Belgian extreme-right party Vlaams Belang has a long history of racial incitement and intolerance. But now the Flemish nationalist group is gaining support from an unlikely source: Antwerp's large Jewish community.
Many Antwerp Jews work in the city's diamond trade
Last year, Belgium's supreme court upheld a verdict that found the far-right Vlaams Blok guilty of "permanent incitement to segregation and racism." The ruling shut down the anti-immigration party, but it was quickly reformed under the new moniker Vlaams Belang (Flemish Interest).
The previous incarnation of the party was long one of the most popular political groupings in Belgium's Dutch-speaking Flanders region. But Vlaams Belang is even garnering support in the most unexpected places. Apparently fear of Arab immigrants is driving members of Antwerp's Jewish community to support the right-wing extremists.
An estimated 20,000 Jews live in Flanders' largest city, of which many are active in the city's famous diamond trade. Antwerp also has a growing number of Arab immigrants, mostly from North Africa. Friction between the two groups has surged in recent years, culminating in the death of a Jewish boy who was killed by a group of Arab youths.
As anger over the ongoing conflict in the Middle East has spilled onto Belgium's streets, some Jews have found themselves feeling more and more threatened. That has led them to support some of the polices of Vlaams Belang, which supports ending immigration from Islamic countries.
"Just because the Jews experienced the Holocaust doesn't mean that they're all democrats and have stopped being racist. And if you say the problem will be solved if you send all Arabs back home, many don't even consider that racist," Henri Rosenberg, a Jewish lawyer in Antwerp, said.
Some from the city's Jewish community say the inherent Jewish-Arab conflict is aggravated by the social standing of the two groups in Antwerp. Whereas many Jews work in the diamond trade, many new Arab immigrants are poor.
"One reason for the current anti-Semitism is that many youths from North Africa haven't found their place yet. They are often unemployed and are upset about the news from the Middle East. They want to move this conflict over here, which naturally worries us," said Eli Ringer, head of a non-religious Jewish forum in Antwerp.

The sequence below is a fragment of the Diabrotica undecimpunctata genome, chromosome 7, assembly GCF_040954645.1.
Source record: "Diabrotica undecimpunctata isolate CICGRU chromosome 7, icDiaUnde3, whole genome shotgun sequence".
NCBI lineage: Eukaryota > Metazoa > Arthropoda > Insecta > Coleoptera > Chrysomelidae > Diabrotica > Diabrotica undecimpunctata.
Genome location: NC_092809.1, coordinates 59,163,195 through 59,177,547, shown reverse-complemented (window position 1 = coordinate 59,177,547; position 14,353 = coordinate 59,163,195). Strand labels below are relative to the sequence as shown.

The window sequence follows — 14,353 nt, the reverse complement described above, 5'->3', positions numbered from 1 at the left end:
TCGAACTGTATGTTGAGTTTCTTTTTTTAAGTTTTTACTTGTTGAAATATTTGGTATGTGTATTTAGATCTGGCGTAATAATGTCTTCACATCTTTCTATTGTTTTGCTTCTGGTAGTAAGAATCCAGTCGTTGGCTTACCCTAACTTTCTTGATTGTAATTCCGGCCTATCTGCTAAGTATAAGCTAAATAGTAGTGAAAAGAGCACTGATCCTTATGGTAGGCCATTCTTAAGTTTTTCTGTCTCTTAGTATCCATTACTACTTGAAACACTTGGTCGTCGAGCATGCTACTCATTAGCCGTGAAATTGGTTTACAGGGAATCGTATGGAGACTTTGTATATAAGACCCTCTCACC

Vlaams Blok leaders were forced to disband the party for inciting racism.
It's an open secret that many Jews voted for the Flemish nationalist in the last election and with their support Vlaams Belang hopes to take control of Antwerp in a municipal vote in the next couple of years.
"It's clear that a minority of the Jewish community, as a sign of their desperation or dissatisfaction, could vote for a extreme-right party. Some people live constantly with anti-Semitic aggression and they feel the authorities aren't doing anything about it," said Ringer.
Some observers believe Vlaams Belang is actively courting Jews to reform the party's image of being anti-Semitic. Following the death of the Jewish boy at the hands of Arabs, there were political flyers distributed touting the nationalists as the solution to the Jews' problems. "The enemy of my enemy is my friend" read the message.
"I think Vlaams Belang is right in thinking that Jews could be their tactical allies when it's about getting rid of the Arabs or at least those Arabs that commit crimes," said Rosenberg. "It's very symbolic for Vlaams Belang. It's the chance to show they aren't anti-Semitic."
However, while anti-Semitism is often only attributed to prejudice against Jews, Arabs, too, are a Semitic people and many would consider Vlaams Belang as being virulently anti-Arab.
"No one has sympathy for us. We're always the bad ones," said Abdel, an Arab baker whose shop shares a street with a Jewish bakery. "But the police will ensure the Jews' safety."